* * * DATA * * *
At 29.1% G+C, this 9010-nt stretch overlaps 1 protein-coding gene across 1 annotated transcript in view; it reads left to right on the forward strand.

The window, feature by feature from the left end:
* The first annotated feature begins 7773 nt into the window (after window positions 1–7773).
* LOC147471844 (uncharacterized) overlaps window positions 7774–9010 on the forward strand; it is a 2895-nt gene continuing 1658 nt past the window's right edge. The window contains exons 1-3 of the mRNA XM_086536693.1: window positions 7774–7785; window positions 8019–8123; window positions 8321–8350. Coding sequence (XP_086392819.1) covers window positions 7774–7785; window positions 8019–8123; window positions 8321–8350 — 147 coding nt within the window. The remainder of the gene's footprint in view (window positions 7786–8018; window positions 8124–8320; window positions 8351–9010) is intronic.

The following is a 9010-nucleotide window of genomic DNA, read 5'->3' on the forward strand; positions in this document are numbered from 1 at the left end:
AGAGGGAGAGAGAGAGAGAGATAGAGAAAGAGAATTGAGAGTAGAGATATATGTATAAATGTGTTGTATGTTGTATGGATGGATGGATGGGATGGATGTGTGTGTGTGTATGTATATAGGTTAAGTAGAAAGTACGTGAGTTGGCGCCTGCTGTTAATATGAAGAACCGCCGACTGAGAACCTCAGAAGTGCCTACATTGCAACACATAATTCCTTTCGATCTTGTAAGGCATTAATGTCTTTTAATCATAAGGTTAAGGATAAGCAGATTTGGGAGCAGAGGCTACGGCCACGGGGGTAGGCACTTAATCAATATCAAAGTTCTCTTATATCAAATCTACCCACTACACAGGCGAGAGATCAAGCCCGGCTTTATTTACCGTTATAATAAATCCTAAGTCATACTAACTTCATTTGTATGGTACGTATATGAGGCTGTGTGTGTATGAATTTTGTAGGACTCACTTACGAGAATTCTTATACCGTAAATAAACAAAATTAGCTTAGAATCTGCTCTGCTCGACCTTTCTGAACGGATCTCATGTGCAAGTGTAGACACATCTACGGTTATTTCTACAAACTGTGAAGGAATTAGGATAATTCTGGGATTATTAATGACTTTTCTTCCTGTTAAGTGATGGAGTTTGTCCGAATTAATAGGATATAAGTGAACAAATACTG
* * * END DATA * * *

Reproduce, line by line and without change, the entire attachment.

At 29.1% G+C, this 9010-nt stretch overlaps 1 protein-coding gene across 1 annotated transcript in view; it reads left to right on the forward strand.

The window, feature by feature from the left end:
* The first annotated feature begins 7773 nt into the window (after window positions 1–7773).
* LOC147471844 (uncharacterized) overlaps window positions 7774–9010 on the forward strand; it is a 2895-nt gene continuing 1658 nt past the window's right edge. The window contains exons 1-3 of the mRNA XM_086536693.1: window positions 7774–7785; window positions 8019–8123; window positions 8321–8350. Coding sequence (XP_086392819.1) covers window positions 7774–7785; window positions 8019–8123; window positions 8321–8350 — 147 coding nt within the window. The remainder of the gene's footprint in view (window positions 7786–8018; window positions 8124–8320; window positions 8351–9010) is intronic.

The following is a 9010-nucleotide window of genomic DNA, read 5'->3' on the forward strand; positions in this document are numbered from 1 at the left end:
AGAGGGAGAGAGAGAGAGAGATAGAGAAAGAGAATTGAGAGTAGAGATATATGTATAAATGTGTTGTATGTTGTATGGATGGATGGATGGGATGGATGTGTGTGTGTGTATGTATATAGGTTAAGTAGAAAGTACGTGAGTTGGCGCCTGCTGTTAATATGAAGAACCGCCGACTGAGAACCTCAGAAGTGCCTACATTGCAACACATAATTCCTTTCGATCTTGTAAGGCATTAATGTCTTTTAATCATAAGGTTAAGGATAAGCAGATTTGGGAGCAGAGGCTACGGCCACGGGGGTAGGCACTTAATCAATATCAAAGTTCTCTTATATCAAATCTACCCACTACACAGGCGAGAGATCAAGCCCGGCTTTATTTACCGTTATAATAAATCCTAAGTCATACTAACTTCATTTGTATGGTACGTATATGAGGCTGTGTGTGTATGAATTTTGTAGGACTCACTTACGAGAATTCTTATACCGTAAATAAACAAAATTAGCTTAGAATCTGCTCTGCTCGACCTTTCTGAACGGATCTCATGTGCAAGTGTAGACACATCTACGGTTATTTCTACAAACTGTGAAGGAATTAGGATAATTCTGGGATTATTAATGACTTTTCTTCCTGTTAAGTGATGGAGTTTGTCCGAATTAATAGGATATAAGTGAACAAATACTG